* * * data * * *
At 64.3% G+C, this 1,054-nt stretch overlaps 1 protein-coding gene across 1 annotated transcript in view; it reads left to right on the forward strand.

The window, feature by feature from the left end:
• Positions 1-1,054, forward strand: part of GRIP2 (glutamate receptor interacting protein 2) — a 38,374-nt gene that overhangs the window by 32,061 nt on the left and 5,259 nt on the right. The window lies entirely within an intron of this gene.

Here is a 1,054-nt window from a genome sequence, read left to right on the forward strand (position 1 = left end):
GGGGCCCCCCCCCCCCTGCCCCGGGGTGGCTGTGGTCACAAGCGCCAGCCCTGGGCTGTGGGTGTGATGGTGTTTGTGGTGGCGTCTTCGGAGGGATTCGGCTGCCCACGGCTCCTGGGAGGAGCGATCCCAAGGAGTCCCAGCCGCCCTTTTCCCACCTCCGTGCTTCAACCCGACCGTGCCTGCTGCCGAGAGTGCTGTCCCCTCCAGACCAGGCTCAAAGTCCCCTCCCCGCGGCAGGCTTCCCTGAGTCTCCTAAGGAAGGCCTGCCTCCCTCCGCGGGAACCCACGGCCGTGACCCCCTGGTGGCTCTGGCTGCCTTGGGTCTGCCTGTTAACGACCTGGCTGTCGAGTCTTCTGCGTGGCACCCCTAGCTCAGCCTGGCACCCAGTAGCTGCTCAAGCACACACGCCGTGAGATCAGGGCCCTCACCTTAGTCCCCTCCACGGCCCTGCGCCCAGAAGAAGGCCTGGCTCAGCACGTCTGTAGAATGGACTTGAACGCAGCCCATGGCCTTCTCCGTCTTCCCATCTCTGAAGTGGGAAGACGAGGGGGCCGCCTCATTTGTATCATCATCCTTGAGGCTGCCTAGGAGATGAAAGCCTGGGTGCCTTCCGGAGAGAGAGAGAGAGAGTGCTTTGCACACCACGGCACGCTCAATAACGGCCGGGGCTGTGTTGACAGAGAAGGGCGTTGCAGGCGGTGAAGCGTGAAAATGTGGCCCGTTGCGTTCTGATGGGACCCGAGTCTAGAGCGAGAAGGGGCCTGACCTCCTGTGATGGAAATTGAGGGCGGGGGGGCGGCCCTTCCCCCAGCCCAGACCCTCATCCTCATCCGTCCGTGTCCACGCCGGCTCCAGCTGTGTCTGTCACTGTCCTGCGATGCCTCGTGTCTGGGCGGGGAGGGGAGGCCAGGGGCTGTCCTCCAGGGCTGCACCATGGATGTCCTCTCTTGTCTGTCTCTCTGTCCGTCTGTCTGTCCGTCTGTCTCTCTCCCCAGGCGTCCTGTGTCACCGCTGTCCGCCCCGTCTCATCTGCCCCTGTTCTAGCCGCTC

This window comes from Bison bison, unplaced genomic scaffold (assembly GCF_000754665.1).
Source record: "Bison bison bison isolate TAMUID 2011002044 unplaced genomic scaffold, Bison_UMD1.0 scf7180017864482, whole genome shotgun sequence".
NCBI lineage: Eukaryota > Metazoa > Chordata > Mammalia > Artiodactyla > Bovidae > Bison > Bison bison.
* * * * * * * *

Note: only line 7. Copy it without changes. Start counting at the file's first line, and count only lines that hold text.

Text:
Source record: "Bison bison bison isolate TAMUID 2011002044 unplaced genomic scaffold, Bison_UMD1.0 scf7180017864482, whole genome shotgun sequence".